Century-old steam machinery still heating B.C.'s oldest high school — for now

1 / 4

Century-old steam machinery still heating B.C.'s oldest high school — for now

Century-old steam machinery still heating B.C.'s oldest high school — for now

The future of the province's oldest high school is uncertain and whether Victoria High is torn down or upgraded, it will likely mean the end to the century-old steam radiators and boilers.

Zain Jaison, the power engineer and custodian at Vic High, is one of the last school steam engineers. He cares for the nearly extinct machinery that heats the building.  

The school was opened in 1876 and moved to its current location mere months before the First World War broke out.

"Back in those days, there were a number of people that worked in these rooms at all times," Jaison told Gregor Craigie, the host of CBC's On The Island.

"There would be a chief engineer and an assistant engineer, most likely, in addition to stokers who would gather the coal from the coal bin at the back, break it up and shovel it into the boilers all day long."

The boiler room, which runs at a toasty 40 C, has two large boilers with the original pressure gauges that run at full power on natural gas during the colder months.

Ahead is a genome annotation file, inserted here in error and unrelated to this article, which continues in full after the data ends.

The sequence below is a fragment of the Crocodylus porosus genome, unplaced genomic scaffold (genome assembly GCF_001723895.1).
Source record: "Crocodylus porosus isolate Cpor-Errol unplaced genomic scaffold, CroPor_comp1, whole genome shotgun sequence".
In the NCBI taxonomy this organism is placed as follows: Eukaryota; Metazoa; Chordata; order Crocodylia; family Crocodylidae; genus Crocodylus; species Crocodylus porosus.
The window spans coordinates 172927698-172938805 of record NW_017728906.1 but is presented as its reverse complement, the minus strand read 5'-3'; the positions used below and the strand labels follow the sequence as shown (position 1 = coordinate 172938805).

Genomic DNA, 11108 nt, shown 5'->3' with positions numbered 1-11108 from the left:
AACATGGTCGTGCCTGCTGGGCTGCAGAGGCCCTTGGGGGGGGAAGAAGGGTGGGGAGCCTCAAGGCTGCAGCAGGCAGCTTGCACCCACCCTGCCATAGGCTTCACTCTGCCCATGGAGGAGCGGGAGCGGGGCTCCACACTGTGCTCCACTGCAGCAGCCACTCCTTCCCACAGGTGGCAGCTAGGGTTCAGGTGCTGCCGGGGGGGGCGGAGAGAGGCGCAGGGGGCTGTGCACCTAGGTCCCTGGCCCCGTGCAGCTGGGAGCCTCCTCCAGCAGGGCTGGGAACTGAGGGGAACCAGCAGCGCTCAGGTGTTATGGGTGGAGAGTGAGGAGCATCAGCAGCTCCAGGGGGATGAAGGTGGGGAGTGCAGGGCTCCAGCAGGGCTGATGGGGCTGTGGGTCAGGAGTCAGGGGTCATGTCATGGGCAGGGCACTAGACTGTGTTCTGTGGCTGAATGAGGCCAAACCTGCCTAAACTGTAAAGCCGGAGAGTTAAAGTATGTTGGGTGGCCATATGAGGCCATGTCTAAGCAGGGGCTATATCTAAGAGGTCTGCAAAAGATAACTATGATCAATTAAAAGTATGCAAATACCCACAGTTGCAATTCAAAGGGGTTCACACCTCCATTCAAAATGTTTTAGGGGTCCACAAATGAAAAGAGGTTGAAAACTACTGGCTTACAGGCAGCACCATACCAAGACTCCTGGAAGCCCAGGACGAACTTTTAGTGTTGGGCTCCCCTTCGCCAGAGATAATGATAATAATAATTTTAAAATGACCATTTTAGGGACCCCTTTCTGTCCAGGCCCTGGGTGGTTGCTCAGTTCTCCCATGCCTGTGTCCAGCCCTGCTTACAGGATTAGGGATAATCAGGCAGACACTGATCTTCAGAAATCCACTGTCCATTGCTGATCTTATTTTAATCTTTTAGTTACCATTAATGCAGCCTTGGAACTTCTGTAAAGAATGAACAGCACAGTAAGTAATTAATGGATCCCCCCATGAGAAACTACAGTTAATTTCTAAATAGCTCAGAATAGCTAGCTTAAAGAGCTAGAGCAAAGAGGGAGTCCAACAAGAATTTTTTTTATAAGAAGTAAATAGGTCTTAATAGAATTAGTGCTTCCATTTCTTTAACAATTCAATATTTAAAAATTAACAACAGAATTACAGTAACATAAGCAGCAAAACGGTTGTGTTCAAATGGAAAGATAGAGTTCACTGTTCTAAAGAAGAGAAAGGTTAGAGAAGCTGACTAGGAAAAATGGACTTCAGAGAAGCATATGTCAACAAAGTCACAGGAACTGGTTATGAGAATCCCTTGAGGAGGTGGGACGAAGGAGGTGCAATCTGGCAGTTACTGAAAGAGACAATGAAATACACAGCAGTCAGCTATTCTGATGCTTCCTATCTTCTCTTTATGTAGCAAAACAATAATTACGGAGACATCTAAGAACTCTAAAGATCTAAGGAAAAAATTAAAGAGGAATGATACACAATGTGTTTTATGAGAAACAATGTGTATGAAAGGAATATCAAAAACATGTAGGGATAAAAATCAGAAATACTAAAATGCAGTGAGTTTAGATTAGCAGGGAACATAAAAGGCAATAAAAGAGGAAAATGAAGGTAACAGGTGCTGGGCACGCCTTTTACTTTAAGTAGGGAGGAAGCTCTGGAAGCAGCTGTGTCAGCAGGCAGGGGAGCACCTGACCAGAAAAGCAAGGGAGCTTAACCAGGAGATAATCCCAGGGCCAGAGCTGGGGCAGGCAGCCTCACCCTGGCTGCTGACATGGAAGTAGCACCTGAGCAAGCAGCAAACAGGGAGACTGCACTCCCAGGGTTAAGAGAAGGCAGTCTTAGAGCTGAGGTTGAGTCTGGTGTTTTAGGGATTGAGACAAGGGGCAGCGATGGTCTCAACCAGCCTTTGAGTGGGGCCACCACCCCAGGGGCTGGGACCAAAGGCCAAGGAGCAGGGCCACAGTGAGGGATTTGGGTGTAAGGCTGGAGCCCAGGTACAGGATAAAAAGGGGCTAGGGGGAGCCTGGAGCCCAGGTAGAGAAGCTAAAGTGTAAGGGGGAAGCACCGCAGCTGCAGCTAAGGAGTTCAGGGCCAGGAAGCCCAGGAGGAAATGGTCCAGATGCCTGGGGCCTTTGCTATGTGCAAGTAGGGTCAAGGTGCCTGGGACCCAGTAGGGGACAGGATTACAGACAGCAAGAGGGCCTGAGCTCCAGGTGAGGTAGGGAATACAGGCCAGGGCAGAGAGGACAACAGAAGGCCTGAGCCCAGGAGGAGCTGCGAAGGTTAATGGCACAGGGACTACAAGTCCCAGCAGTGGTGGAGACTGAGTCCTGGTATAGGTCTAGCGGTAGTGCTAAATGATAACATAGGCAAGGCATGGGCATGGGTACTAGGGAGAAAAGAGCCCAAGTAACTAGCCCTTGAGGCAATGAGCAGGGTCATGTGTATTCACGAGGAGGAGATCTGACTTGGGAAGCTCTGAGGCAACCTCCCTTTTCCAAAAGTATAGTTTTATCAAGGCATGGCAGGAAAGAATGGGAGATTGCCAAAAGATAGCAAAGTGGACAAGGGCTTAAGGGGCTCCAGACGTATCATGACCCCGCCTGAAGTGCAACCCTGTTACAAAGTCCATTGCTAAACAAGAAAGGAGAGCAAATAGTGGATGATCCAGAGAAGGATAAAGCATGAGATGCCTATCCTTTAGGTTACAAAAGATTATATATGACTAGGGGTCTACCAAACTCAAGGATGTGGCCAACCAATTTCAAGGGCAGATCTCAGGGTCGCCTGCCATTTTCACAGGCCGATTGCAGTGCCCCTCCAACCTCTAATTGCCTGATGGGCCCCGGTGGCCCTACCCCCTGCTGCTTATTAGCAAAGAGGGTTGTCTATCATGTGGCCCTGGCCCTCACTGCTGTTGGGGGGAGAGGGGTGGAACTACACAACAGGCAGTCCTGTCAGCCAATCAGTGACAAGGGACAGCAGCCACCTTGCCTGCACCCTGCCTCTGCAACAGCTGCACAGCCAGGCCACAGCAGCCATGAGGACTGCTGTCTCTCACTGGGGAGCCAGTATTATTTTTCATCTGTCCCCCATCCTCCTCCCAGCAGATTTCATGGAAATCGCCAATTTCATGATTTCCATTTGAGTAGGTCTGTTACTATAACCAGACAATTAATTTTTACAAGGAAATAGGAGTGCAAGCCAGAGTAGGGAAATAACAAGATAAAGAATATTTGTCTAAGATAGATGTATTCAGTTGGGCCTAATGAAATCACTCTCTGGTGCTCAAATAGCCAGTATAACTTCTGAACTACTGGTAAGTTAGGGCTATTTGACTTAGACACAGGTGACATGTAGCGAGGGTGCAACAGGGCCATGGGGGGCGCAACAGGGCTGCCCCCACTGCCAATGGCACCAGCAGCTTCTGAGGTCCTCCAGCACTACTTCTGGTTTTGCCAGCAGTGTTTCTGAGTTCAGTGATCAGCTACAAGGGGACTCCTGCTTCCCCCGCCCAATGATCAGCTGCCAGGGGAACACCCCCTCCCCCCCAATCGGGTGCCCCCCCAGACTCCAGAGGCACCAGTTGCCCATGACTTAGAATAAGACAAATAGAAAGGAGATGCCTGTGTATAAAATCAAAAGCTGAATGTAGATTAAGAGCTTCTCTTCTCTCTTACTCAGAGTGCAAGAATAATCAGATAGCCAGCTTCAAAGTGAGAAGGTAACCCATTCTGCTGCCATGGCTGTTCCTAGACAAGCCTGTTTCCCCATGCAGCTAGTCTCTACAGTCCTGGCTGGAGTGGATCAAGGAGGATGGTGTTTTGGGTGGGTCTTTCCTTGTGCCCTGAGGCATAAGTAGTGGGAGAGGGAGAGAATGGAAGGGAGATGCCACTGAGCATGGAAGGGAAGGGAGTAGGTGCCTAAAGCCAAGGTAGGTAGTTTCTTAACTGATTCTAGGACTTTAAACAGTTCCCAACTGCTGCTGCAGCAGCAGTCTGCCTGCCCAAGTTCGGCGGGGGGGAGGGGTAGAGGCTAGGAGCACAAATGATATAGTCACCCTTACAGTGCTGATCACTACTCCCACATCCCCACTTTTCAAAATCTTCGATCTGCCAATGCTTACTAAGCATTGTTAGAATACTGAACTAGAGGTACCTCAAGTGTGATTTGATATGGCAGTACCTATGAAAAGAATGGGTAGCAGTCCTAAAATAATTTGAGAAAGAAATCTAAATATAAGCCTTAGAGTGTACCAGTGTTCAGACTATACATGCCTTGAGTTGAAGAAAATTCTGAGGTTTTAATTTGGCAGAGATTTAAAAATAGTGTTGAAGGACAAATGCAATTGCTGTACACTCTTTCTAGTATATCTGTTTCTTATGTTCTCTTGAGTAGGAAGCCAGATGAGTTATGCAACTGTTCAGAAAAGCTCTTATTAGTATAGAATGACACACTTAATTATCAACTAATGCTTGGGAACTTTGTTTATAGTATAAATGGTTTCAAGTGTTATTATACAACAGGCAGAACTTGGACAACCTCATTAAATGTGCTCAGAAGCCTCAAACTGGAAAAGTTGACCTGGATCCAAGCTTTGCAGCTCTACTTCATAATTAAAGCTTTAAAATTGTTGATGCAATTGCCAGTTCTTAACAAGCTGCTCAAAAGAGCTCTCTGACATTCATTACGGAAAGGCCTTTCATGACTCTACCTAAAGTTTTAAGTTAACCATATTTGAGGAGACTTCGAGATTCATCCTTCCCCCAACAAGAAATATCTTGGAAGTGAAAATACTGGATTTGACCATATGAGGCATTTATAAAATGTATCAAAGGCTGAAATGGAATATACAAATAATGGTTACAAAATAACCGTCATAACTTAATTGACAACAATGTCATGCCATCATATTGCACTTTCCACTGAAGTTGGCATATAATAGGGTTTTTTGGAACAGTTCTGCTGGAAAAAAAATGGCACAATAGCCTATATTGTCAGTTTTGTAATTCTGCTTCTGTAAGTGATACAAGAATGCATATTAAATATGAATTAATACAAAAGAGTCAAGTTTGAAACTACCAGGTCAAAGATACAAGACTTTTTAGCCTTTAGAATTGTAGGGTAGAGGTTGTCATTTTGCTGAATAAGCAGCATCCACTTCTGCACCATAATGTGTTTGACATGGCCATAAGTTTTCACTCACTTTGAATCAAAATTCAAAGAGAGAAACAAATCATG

'Beauty of steam'

This type of steam heating system is extremely rare nowadays, Jaison said, and usually only found in heavy industry.  

"Modern schools are equipped with small gas boilers that run automatically by computer and they deliver hot water instead of steam," he explained. "The beauty of steam is that it drives itself through the building and it can move an enormous amount of energy very quickly."

Hot air is then blown through radiators in the classroom, similar to a normal home furnace, and up through the original old fashion brass radiators in common areas like the stairwells and halls.

"The machinery was very well made and much of it is in service," Jaison said.

Upgrades coming

The machinery may not be in service for much longer, though.

The Greater Victoria School District is weighing three options for seismic upgrades to Vic High. Tearing down the school and building a new facility is the cheapest option. 

The other options are to upgrade building systems or retain the exterior and rebuild the interior. 

The school district is still in the process of public consultations before coming to a decision.

"I could very well be the last steam engineer in this school," said Jaison.  

With files from On The Island and Gregor Craigie.